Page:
By Rabbi Mordechai Kruger
The first question that anyone starting a job search these days asks is, “Why bother?” Anyone who can open a newspaper or a browser sees the headlines every day, and they aren’t encouraging. We are in a “jobless recovery,” where the employment news is supposedly worse than the headlines say! What is the point of looking for a job that doesn’t exist?
The truth, of course, is that the headlines, while they are true, are not describing the entire situation. It is always important to remember that good news doesn’t get much attention. Even the good part of the bad news doesn’t get much attention.
Let’s take one popular statistic, the unemployment rate. It measures the percentage of people in the workforce that say they are looking for jobs but can’t find them. There’s no question that whatever this number, currently around 8% nationally, means, it’s too high. (If you are motivated to learn what it really means, or just enjoy seeing your tax dollars at work, go to the Bureau of Labor Statistics website, bls.gov.) And there certainly are people you might meet in the grocery store or at shul that are having a really hard time finding work. But if you look carefully, you’ll learn that even with all the unemployment, around 4 million Americans hear the magic words “You’re hired!” each month. You will also learn that there are many jobs that go unfilled month after month. So there are jobs out there. Living in the Greater New York area also helps, as job growth has been stronger here than in other parts of the U.S. The demographic group most likely to be reading this column also finds employment at a rate above the national average.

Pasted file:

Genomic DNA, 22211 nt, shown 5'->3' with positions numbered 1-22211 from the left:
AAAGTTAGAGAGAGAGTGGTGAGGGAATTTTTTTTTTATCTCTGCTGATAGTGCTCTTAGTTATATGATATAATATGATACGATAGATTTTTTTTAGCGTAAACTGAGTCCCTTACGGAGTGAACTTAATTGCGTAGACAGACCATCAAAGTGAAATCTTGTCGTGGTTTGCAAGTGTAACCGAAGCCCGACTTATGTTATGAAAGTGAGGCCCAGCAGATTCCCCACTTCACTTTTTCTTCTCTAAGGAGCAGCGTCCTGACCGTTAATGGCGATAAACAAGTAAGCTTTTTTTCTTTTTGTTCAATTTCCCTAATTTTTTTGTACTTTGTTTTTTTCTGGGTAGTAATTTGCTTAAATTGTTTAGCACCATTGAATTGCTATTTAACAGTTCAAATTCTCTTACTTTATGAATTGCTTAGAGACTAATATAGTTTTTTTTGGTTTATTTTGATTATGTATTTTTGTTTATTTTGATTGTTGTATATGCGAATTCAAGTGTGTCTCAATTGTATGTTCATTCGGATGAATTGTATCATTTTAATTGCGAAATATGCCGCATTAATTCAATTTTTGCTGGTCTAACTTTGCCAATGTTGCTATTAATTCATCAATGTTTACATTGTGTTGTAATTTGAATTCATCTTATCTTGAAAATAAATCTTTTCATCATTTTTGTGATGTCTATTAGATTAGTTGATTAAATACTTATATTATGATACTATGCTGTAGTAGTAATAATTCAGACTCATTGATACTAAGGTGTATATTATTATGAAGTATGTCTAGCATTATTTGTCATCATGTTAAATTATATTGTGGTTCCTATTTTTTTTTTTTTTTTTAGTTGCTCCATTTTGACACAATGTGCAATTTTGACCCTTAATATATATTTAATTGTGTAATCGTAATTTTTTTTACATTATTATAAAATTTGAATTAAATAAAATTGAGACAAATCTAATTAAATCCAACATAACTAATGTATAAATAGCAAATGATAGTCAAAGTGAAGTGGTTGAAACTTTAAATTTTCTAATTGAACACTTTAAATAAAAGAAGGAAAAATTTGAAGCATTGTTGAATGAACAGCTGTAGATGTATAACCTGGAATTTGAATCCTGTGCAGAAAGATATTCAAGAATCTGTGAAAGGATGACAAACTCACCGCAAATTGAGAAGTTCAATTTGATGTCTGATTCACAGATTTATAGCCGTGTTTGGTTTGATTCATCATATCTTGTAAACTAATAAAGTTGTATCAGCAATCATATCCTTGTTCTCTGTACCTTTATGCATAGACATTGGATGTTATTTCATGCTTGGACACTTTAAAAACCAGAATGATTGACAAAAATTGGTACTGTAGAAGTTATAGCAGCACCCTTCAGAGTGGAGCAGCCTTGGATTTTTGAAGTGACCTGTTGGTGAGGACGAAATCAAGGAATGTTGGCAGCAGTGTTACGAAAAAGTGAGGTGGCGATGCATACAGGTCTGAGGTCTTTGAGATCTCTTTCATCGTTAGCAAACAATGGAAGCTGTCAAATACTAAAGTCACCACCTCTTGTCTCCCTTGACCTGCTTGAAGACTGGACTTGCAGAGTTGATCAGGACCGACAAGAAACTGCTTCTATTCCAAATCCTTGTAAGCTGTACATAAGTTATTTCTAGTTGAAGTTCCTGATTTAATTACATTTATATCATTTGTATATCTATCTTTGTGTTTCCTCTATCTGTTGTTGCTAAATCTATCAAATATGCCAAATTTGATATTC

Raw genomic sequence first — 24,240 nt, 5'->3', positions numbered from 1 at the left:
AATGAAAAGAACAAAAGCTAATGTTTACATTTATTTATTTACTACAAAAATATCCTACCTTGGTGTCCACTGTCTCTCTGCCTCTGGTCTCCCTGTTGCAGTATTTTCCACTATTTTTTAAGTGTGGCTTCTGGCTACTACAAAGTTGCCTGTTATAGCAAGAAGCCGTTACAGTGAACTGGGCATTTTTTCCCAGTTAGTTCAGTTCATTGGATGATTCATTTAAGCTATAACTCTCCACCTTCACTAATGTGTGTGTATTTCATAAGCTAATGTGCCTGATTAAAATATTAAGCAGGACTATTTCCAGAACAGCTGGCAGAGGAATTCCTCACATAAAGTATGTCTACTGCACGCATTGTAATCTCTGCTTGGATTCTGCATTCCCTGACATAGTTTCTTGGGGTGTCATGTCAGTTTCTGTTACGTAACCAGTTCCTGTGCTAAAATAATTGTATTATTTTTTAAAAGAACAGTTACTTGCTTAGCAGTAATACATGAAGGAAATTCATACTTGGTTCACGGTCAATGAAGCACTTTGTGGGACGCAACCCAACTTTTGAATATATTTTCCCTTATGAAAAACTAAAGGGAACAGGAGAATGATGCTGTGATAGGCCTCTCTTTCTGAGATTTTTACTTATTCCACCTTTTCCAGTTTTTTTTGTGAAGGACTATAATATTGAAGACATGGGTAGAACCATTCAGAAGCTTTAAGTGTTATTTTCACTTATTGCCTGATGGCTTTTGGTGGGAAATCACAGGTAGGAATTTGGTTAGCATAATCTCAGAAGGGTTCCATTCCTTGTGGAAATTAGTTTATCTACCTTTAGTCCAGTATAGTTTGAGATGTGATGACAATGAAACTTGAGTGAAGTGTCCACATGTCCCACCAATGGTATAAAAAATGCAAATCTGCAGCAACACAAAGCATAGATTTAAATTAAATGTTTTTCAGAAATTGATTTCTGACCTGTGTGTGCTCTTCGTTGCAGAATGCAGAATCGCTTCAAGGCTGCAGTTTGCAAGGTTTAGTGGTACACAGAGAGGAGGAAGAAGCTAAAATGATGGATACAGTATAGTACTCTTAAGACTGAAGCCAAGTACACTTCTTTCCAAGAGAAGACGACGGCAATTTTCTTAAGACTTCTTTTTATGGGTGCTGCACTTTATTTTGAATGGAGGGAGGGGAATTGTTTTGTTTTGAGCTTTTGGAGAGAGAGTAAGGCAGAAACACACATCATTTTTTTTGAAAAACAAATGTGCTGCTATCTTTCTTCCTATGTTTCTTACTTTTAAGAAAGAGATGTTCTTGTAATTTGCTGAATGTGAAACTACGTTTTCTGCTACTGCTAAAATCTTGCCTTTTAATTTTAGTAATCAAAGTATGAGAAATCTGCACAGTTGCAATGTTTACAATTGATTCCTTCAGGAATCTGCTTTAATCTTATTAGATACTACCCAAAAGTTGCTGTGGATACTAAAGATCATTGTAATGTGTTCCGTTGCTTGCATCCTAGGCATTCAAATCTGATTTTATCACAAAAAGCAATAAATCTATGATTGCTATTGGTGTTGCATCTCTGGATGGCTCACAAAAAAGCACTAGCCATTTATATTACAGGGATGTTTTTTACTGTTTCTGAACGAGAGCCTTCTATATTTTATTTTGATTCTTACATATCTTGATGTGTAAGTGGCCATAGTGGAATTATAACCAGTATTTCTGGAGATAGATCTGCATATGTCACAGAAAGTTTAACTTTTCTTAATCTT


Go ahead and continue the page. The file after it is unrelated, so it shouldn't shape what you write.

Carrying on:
So there are jobs out there, and people with the right background and training will be hired to fill them. The problem is that in many fields the supply of people is larger than the supply of jobs. So how do you compete and get picked out of the crowd?
Job-search expert Richard Bolles said years ago, “It’s not the most qualified person who gets the job. It’s the one who knows how to get hired.” There are skills and methods that greatly increase a qualified candidate’s chances of getting hired. They can be taught, and they can be used by anyone, no matter what job they are looking for. This column will be discussing the best ways to succeed in the world of work, starting with the job search. Stay tuned. v
Rabbi Mordechai Kruger is the founder and director of Pathways to Parnassa, an organization providing job search and career coaching to our community. He can be reached at email@example.com.